Knibbs: I'm not really worried, though I am still genuinely sad about Carrie Fisher's death. RIP to the legend.

Dobbins: That Alden Ehrenreich is still, somehow, playing Han Solo:

Almeida: Mark Hamill being upset about the creative direction of the series, which I took to mean that we'll be getting Bad Luke Skywalker in Episode VIII. If we're going to get into the business of turning iconic heroes, let's start smaller, or with somebody who has already been ruined. Like, I don't know, Hal Jordan?

Baumann: That they're going to make an Obi-Wan movie. Why explore this incomprehensibly detailed universe of limitless scope when you can just rehash the same stories over and over?

Lindbergh: Historically, Star Wars has had a high correlation between cuteness and crappiness. I’m more worried about The Last Jedi overdosing on Porgs and BB-9E than I am directorial indecision.

3. How can Star Wars get back on track?

Gruttadaro: By dropping another trailer for Episode VIII RIGHT NOW.

Almeida: Add an ice dragon?

Lindbergh: Until Disney makes a bad Star Wars movie, I’m not conceding that the series isn’t on track.

Baumann: Go find new, interesting stories. The best expanded universe novels found their own characters and voice, rather than just following Luke, Leia, and Han around.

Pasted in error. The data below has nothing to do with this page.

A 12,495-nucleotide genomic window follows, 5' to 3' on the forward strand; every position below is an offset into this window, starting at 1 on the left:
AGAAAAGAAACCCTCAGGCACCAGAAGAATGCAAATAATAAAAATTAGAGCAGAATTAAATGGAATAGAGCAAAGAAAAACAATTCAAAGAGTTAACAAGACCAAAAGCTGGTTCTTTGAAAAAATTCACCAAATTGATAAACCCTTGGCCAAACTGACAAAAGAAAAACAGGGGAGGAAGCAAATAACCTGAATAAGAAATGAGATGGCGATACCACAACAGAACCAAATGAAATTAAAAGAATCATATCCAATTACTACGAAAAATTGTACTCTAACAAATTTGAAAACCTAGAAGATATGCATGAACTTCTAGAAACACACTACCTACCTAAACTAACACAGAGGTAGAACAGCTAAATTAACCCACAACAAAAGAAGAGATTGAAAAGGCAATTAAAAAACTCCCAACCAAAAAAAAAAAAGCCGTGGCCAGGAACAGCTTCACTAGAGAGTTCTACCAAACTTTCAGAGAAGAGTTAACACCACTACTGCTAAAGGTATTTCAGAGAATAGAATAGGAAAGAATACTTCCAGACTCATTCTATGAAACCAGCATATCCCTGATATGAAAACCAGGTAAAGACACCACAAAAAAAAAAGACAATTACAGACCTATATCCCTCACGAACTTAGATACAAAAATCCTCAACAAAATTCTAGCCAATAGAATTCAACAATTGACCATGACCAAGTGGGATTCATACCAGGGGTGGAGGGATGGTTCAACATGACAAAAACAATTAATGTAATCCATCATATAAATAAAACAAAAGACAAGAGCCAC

Dobbins: Release the enormously well-hyped Star Wars: The Last Jedi in December? (Fun fact: The high expectations for Rian Johnson's installment are the true biggest threat to the future of Star Wars.)

Fennessey: As a Rogue One defender, I think this is fine. Star Wars is the most profitable, most anticipated series on earth, far surpassing Marvel movies, Game of Thrones, and Taylor Swift combined. Star Wars was never off track, gossip and Supreme Leader Snoke jokes notwithstanding.

4. Related: Who should take over Episode IX?

Almeida: Ty Lue.

Fennessey: These important survey questions should be met with thoughtful and realistic responses, not fantasy booking dreams. So I'll say Danny Boyle, who has handled space epics (Sunshine) and tales of rogue actors (28 Days Later) with the kind of zippy grace and emotional depth that the final installment in a Star Wars trilogy requires.

Knibbs: Kathryn Bigelow really needs to rebound from Detroit, and if she's going to return to making well-made war movies, I'd rather have them be about a fictional galactic conflict than pro-torture U.S. propaganda.

Gruttadaro: I would be totally fine with Disney just letting Rian Johnson stay on after Episode VIII. If you want me to get creative, though—and pick an up-and-coming wild-card director who will surely be replaced down the road—I’ll say Jordan Peele. You know, the director of the most profitable movie of 2017.

Baumann: Matthew Vaughn. He can handle sci-fi/action/fantasy, as well as franchise blockbusters, and when I think of the tone and joy and humor and visual imagination I'd want from a Star Wars movie, I think of Stardust more than any other recent movie. Plus he'd probably cast Mark Strong somewhere, and I love Mark Strong.

Lindbergh: Always in motion is the Star Wars director’s chair, but it’s time to establish some continuity. In the interest of enticing future top talents who might find Lucasfilm’s lack of faith disturbing, give Rian Johnson what he wants and let him stay on for a second sequel.